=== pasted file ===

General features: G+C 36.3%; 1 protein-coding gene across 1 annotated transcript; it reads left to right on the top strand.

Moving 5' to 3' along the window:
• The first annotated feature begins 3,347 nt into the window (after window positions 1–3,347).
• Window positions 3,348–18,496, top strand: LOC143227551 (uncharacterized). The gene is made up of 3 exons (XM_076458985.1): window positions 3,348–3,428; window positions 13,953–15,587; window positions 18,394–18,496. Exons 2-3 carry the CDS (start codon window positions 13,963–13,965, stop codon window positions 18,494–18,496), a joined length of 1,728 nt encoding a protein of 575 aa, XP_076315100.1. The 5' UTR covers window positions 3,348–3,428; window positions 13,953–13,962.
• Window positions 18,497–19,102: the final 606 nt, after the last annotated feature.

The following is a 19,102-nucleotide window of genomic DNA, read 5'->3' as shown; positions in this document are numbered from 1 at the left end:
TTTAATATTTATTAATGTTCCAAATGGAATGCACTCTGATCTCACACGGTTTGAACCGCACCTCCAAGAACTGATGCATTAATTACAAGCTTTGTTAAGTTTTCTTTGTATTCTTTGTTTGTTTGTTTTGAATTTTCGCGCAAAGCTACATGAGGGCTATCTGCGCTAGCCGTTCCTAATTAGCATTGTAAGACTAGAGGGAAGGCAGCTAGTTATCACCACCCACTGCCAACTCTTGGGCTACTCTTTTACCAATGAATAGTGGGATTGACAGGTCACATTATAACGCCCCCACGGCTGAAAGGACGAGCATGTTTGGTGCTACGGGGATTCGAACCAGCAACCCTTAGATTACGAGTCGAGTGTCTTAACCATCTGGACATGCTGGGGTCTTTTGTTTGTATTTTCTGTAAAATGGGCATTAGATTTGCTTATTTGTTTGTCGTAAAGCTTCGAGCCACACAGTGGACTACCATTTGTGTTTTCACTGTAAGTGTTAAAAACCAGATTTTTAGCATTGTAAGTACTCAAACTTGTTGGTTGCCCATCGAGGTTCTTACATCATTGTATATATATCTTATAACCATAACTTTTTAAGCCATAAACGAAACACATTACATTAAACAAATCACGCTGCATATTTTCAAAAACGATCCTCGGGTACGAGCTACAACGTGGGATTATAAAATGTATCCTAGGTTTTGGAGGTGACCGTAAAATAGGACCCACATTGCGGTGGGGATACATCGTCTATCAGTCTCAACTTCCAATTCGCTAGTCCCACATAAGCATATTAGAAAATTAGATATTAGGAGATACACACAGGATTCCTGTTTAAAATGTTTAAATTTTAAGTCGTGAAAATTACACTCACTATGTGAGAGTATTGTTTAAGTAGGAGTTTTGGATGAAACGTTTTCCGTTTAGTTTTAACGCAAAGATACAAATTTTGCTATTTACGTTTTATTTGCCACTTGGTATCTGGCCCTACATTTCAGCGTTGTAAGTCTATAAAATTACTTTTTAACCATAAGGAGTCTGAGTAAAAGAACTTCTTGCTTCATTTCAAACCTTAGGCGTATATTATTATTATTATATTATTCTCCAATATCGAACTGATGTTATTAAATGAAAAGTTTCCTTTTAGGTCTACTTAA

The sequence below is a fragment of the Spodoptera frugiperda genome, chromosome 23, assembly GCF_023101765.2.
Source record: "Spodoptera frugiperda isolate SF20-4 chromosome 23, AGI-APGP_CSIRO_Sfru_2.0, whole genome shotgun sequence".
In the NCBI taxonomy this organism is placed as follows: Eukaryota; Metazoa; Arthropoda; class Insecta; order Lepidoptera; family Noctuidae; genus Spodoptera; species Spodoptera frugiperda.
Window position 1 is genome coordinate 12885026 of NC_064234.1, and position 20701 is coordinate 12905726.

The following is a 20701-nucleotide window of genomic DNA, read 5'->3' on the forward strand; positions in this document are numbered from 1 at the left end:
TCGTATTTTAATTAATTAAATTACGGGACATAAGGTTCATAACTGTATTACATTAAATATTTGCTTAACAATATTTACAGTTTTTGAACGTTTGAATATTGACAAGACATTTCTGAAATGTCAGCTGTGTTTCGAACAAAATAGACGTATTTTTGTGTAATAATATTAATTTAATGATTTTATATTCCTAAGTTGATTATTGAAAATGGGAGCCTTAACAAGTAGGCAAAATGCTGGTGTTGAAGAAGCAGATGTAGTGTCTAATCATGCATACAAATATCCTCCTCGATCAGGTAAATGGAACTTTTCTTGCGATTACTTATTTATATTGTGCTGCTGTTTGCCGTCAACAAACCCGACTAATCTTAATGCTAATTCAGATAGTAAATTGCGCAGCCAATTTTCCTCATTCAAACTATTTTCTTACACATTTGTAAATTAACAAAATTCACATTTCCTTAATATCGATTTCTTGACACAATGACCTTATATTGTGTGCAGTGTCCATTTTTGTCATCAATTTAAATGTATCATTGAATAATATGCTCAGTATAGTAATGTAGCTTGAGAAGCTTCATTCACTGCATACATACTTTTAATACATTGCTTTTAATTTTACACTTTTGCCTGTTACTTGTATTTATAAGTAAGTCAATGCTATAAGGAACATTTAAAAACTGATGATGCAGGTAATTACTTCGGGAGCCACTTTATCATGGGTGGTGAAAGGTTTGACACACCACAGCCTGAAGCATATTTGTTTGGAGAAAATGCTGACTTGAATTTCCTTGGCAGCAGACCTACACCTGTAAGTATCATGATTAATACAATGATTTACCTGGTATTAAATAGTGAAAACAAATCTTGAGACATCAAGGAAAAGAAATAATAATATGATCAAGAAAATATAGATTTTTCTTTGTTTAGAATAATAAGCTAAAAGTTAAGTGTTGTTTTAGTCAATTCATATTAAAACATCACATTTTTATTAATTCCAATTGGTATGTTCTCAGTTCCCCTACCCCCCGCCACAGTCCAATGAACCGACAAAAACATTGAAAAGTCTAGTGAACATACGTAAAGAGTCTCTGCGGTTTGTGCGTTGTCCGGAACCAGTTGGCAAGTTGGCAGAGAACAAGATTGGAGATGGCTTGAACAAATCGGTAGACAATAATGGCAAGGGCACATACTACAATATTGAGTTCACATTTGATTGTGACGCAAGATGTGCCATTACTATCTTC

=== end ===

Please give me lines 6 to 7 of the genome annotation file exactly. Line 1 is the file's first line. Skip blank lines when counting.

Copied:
The following is a 19,102-nucleotide window of genomic DNA, read 5'->3' as shown; positions in this document are numbered from 1 at the left end:
TTTAATATTTATTAATGTTCCAAATGGAATGCACTCTGATCTCACACGGTTTGAACCGCACCTCCAAGAACTGATGCATTAATTACAAGCTTTGTTAAGTTTTCTTTGTATTCTTTGTTTGTTTGTTTTGAATTTTCGCGCAAAGCTACATGAGGGCTATCTGCGCTAGCCGTTCCTAATTAGCATTGTAAGACTAGAGGGAAGGCAGCTAGTTATCACCACCCACTGCCAACTCTTGGGCTACTCTTTTACCAATGAATAGTGGGATTGACAGGTCACATTATAACGCCCCCACGGCTGAAAGGACGAGCATGTTTGGTGCTACGGGGATTCGAACCAGCAACCCTTAGATTACGAGTCGAGTGTCTTAACCATCTGGACATGCTGGGGTCTTTTGTTTGTATTTTCTGTAAAATGGGCATTAGATTTGCTTATTTGTTTGTCGTAAAGCTTCGAGCCACACAGTGGACTACCATTTGTGTTTTCACTGTAAGTGTTAAAAACCAGATTTTTAGCATTGTAAGTACTCAAACTTGTTGGTTGCCCATCGAGGTTCTTACATCATTGTATATATATCTTATAACCATAACTTTTTAAGCCATAAACGAAACACATTACATTAAACAAATCACGCTGCATATTTTCAAAAACGATCCTCGGGTACGAGCTACAACGTGGGATTATAAAATGTATCCTAGGTTTTGGAGGTGACCGTAAAATAGGACCCACATTGCGGTGGGGATACATCGTCTATCAGTCTCAACTTCCAATTCGCTAGTCCCACATAAGCATATTAGAAAATTAGATATTAGGAGATACACACAGGATTCCTGTTTAAAATGTTTAAATTTTAAGTCGTGAAAATTACACTCACTATGTGAGAGTATTGTTTAAGTAGGAGTTTTGGATGAAACGTTTTCCGTTTAGTTTTAACGCAAAGATACAAATTTTGCTATTTACGTTTTATTTGCCACTTGGTATCTGGCCCTACATTTCAGCGTTGTAAGTCTATAAAATTACTTTTTAACCATAAGGAGTCTGAGTAAAAGAACTTCTTGCTTCATTTCAAACCTTAGGCGTATATTATTATTATTATATTATTCTCCAATATCGAACTGATGTTATTAAATGAAAAGTTTCCTTTTAGGTCTACTTAA